I was recently asked (on Twitter, but that part really isn’t that important), while discussing the Assistance and Access Bill (I’ve written about that particular topic a few times here already), why someone would join ITPA as a financial member. What does a member get back in return for $165 each year (roughly the annual cost of a takeaway coffee per week)?
It’s easy to rattle off some of the ‘tangible’ benefits — we provide members with a regular newsletter (the one you’re reading), an eBook each year when you renew, access to our discussion forums, an @member.itpa.org.au email address, access to the Symantec VIP multi-factor authentication solution, our DNS secondary service, a portable IPv6/48 allocation, access to our supporter discounts and our CPD program.
Now, I openly admit, some of those things won’t be of use to every member. Some members may actually struggle to make use of any of those specific benefits.
But is membership in an industry professional representative body just about the tangible ‘what lands back in my pocket?’ benefits?
Aside from keeping the lights on — keeping back-end systems online, ensuring that we can process and track memberships, that we’re fulfilling our obligations under a variety of regulatory bodies, and ensuring that the organisation’s (and thus the member’s) assets are protected — the majority of effort over the last few years (I say ‘few’; if you count SAGE-AU before us, then you’re talking about 20+ years) has gone into representing our members, and our industry, back to government and the public.
We’ve fought, hard, to ensure that our members’ interests are represented in a variety of areas. Just in the last 24 months:
- We strongly opposed the introduction of the Assistance and Access Bill (2018), which threatens the security and privacy of society online. And despite the legislation being passed, we are still fighting to, if not remove it entirely, lessen the impact it will have on law-abiding individuals in the general public (our members included).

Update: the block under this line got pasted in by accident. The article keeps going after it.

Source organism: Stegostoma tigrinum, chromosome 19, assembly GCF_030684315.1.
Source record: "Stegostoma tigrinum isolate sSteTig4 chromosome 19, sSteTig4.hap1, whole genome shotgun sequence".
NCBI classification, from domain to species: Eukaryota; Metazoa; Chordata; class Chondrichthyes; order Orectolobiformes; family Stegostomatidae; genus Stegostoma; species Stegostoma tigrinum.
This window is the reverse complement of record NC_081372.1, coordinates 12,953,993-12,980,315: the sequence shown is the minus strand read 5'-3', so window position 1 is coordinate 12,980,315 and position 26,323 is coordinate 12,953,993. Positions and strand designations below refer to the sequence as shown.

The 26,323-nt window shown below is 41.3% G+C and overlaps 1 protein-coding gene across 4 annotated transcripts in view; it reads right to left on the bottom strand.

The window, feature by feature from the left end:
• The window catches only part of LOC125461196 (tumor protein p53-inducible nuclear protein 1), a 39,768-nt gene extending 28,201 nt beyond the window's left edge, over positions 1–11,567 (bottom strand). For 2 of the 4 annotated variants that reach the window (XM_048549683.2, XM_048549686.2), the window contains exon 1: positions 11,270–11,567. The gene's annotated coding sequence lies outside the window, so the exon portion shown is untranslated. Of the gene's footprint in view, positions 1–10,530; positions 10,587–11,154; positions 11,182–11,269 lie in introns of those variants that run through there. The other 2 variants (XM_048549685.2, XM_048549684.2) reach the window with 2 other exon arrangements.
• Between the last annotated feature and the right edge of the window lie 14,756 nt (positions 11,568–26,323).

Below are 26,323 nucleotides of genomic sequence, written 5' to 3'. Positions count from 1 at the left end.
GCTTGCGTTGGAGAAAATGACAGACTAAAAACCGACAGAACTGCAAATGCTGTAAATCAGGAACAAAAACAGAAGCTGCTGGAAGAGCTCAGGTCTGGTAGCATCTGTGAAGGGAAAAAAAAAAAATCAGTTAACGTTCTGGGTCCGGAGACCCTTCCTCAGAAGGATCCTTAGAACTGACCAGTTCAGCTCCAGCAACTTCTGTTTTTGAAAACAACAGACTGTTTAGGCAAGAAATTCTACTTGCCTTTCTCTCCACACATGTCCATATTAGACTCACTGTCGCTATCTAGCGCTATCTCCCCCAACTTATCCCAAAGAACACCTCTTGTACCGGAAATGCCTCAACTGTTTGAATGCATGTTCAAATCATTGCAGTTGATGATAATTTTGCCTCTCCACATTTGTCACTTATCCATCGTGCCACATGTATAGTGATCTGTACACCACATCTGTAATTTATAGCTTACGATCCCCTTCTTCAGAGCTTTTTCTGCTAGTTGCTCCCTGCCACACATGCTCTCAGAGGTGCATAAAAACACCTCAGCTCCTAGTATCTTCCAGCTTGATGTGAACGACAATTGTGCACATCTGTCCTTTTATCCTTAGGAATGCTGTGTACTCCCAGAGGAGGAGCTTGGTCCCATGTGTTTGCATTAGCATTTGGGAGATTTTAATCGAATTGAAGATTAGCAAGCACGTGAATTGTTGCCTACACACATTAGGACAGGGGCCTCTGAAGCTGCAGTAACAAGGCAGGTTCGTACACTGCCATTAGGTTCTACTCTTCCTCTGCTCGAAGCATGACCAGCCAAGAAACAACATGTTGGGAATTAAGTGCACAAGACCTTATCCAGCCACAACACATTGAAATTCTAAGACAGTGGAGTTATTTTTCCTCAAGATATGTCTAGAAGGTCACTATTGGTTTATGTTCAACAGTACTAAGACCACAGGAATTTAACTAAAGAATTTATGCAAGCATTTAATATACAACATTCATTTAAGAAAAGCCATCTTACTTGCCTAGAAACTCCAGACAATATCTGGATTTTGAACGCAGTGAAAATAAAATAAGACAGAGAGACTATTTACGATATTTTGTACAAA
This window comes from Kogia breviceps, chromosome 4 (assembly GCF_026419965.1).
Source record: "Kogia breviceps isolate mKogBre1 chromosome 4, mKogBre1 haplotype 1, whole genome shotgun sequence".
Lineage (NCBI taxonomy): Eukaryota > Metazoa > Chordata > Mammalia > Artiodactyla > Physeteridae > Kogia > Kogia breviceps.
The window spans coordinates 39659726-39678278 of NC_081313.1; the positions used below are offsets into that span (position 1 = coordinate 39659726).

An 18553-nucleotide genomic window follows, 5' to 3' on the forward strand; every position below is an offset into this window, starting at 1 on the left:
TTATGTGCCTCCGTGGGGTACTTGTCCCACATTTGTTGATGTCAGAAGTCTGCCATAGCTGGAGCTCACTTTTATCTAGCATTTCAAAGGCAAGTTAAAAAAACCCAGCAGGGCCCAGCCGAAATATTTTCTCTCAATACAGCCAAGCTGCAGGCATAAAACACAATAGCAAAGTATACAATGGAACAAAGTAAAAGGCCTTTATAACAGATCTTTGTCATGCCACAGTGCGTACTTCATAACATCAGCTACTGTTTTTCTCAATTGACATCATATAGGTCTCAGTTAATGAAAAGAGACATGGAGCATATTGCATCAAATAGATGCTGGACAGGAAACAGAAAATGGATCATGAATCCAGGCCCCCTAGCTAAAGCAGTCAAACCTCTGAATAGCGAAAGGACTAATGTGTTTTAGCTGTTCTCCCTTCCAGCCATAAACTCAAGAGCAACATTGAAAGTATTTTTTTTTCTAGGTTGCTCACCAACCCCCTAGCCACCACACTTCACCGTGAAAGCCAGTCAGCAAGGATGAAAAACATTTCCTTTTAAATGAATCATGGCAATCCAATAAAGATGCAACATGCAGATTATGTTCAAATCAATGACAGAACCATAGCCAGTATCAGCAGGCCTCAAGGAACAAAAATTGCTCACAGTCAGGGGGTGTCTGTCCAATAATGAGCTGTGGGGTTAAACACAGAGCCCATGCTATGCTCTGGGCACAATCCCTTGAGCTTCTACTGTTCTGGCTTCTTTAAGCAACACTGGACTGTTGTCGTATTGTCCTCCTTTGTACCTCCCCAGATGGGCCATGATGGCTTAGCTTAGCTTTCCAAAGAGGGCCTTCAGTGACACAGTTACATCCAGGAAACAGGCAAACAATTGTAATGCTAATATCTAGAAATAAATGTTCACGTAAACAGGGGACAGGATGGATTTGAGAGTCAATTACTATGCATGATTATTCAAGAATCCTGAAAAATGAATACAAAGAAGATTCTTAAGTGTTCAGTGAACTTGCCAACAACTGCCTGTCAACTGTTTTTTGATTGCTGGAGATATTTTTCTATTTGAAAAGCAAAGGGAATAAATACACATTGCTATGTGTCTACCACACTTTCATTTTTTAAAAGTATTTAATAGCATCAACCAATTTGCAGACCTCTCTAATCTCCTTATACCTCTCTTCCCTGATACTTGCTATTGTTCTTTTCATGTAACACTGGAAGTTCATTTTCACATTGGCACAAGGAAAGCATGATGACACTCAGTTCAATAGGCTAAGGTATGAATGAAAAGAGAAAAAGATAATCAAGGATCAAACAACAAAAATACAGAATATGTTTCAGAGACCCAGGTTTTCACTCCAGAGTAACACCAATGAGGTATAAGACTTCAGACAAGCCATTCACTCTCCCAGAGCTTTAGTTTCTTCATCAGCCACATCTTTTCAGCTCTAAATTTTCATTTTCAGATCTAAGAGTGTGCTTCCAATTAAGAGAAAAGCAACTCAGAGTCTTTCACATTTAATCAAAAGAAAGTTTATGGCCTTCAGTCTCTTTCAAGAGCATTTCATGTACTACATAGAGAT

- We slammed the idea that certain usage of the Internet wasn’t as important to others when NBN Co’s CEO accused gamers of ruining the fixed wireless portion of the nbn; had this idea taken off, net neutrality would have been under serious threat in Australia.
- We have repeatedly called out bad decisions on the National Broadband Network, pushing for sensible technology and financial treatment of this critical national infrastructure, so that when the network isn’t obsolete by the time it’s built and Australians can take full advantage of the social and economic benefits the project should deliver to the nation.
- We questioned the ongoing validity of the way the 457 visa scheme was being abused by some parties to artificially lower remuneration for IT professionals in Australia, and to force overseas-based workers to work on artificially low incomes in Australia or risk losing their sponsorship, and the ongoing impact this then had on the job prospects for Australian students studying IT. We specifically lodged an FOI request around the remuneration being provided to 457 visa recipients in IT roles (the Department of Immigration claimed not to have access to this information, despite there being minimum wage requirements that needed to be met under the scheme). The 457 visa scheme was abolished shortly thereafter, replaced with the (better, but still not perfect) ‘Temporary Skills Shortage’ visa scheme.
None of this kind of work would be done without organisations like ITPA. And ITPA cannot exist without members — and while it’s great that we have as many associate members as we do, we really need financial members to keep the organisation running. Although the board is staffed entirely by volunteers, without financial members we have no income, no way to pay our outgoing costs, and we simply would not exist.
If you value the representative work done by organisations such as ITPA, I urge you to join at least one of those organisations as a financial member. Obviously, I’d love to see you become a financial member of ITPA, to enable us to continue the work we’ve been doing, and to fight new battles as they arise.